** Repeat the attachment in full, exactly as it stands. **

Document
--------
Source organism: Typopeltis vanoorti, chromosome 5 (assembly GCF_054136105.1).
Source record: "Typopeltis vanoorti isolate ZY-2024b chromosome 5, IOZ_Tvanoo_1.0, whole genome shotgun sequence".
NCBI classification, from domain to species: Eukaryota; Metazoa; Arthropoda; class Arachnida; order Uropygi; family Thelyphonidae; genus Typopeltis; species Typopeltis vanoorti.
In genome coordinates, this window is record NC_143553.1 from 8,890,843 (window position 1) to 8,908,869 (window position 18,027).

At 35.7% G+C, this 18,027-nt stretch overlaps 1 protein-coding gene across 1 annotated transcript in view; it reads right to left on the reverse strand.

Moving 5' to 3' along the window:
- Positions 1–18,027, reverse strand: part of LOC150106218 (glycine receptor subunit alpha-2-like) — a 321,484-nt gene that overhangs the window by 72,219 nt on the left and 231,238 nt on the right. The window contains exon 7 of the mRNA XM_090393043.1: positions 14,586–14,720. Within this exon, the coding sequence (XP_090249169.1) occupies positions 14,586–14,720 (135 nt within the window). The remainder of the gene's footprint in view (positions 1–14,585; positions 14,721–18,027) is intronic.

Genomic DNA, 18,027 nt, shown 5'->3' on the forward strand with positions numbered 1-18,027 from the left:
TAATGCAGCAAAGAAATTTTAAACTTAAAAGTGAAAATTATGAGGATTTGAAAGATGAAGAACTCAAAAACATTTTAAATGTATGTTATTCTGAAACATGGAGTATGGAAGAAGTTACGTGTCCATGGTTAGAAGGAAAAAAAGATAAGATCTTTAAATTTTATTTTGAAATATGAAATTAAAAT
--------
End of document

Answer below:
Source organism: Typopeltis vanoorti, chromosome 5 (assembly GCF_054136105.1).
Source record: "Typopeltis vanoorti isolate ZY-2024b chromosome 5, IOZ_Tvanoo_1.0, whole genome shotgun sequence".
NCBI classification, from domain to species: Eukaryota; Metazoa; Arthropoda; class Arachnida; order Uropygi; family Thelyphonidae; genus Typopeltis; species Typopeltis vanoorti.
In genome coordinates, this window is record NC_143553.1 from 8,890,843 (window position 1) to 8,908,869 (window position 18,027).

At 35.7% G+C, this 18,027-nt stretch overlaps 1 protein-coding gene across 1 annotated transcript in view; it reads right to left on the reverse strand.

Moving 5' to 3' along the window:
- Positions 1–18,027, reverse strand: part of LOC150106218 (glycine receptor subunit alpha-2-like) — a 321,484-nt gene that overhangs the window by 72,219 nt on the left and 231,238 nt on the right. The window contains exon 7 of the mRNA XM_090393043.1: positions 14,586–14,720. Within this exon, the coding sequence (XP_090249169.1) occupies positions 14,586–14,720 (135 nt within the window). The remainder of the gene's footprint in view (positions 1–14,585; positions 14,721–18,027) is intronic.

Genomic DNA, 18,027 nt, shown 5'->3' on the forward strand with positions numbered 1-18,027 from the left:
TAATGCAGCAAAGAAATTTTAAACTTAAAAGTGAAAATTATGAGGATTTGAAAGATGAAGAACTCAAAAACATTTTAAATGTATGTTATTCTGAAACATGGAGTATGGAAGAAGTTACGTGTCCATGGTTAGAAGGAAAAAAAGATAAGATCTTTAAATTTTATTTTGAAATATGAAATTAAAAT